Scherlach K.,Leibniz Institute for Natural Product Research and Infection Biology | Graupner K.,Leibniz Institute for Natural Product Research and Infection Biology | Hertweck C.,Leibniz Institute for Natural Product Research and Infection Biology
Annual Review of Microbiology | Year: 2013

This review focuses on bacteria-fungi interactions mediated by secondary metabolites that occur in the environment and have implications for medicine and biotechnology. Bipartite interactions that affect agriculture as well as relationships involving additional partners (plants and animals) are discussed. The advantages of microbial interplay for food production and the risks regarding food safety are presented. Furthermore, recent developments in decoding the impact of bacteria-fungi interactions on infection processes and their implications for human health are highlighted. In addition, this reviews aims to demonstrate how the understanding of complex microbial interactions found in nature can be exploited for the discovery of new therapeutics. © Copyright ©2013 by Annual Reviews. All rights reserved.

Hertweck C.,Leibniz Institute for Natural Product Research and Infection Biology | Hertweck C.,Friedrich - Schiller University of Jena
Angewandte Chemie - International Edition | Year: 2015

An end to suffering: Parasitic infections with protozoa and worms cause unimaginable misery, in particular in the tropics. Fortunately, natural products, such as the antimalarial artemisinin (1) and the anthelmintic avermectin (2) were discovered and developed into therapeutics. These major achievements now culminated in the 2015 Nobel Prize for Medicine. © 2015 WILEY-VCH Verlag GmbH & Co. KGaA, Weinheim.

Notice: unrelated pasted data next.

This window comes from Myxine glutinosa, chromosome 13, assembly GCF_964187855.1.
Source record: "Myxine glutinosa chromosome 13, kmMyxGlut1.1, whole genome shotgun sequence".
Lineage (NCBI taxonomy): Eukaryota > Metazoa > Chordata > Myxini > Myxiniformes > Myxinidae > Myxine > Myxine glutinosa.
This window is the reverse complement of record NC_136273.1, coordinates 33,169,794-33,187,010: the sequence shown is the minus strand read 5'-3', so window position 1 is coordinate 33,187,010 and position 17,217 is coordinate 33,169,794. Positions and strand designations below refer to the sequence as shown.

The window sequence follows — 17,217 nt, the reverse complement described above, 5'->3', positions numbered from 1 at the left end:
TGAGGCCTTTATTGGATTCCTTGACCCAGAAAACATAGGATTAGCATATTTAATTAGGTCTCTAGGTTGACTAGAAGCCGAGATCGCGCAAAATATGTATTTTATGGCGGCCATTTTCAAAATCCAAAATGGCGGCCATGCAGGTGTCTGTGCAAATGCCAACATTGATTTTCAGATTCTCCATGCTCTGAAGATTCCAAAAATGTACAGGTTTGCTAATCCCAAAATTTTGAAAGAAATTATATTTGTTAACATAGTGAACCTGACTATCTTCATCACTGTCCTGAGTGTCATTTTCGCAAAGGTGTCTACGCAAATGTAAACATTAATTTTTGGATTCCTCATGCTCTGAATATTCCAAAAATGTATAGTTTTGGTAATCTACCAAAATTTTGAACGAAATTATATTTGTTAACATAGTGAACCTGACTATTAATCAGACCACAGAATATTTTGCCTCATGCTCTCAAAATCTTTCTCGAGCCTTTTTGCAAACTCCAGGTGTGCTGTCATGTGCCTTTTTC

Hertweck C.,Leibniz Institute for Natural Product Research and Infection Biology
Journal of the American Chemical Society | Year: 2010

Genetic manipulation of the LuxR-type quorum sensing regulator system in Burkholderia thailandensis caused a significant change in the metabolic profile: it led to activation of the thailandamide biosynthesis gene cluster, dramatically increased thailandamide production, and induced strong pigmentation. A novel polyketide metabolite, thailandamide lactone (2), which cannot be detected in the wild type, was isolated from the mutant broth, and its structure was elucidated by high-resolution mass spectrometry and IR and NMR spectroscopy. In a biological assay using tumor cell lines, 2 showed moderate antiproliferative activities. This finding not only points to complex regulation but also serves as a proof of concept that engineering quorum sensing mutants may enable the discovery of novel bioactive natural products encoded by silent or only weakly expressed biosynthetic pathway genes. © 2010 American Chemical Society.

Priebe S.,Leibniz Institute for Natural Product Research and Infection Biology
PloS one | Year: 2013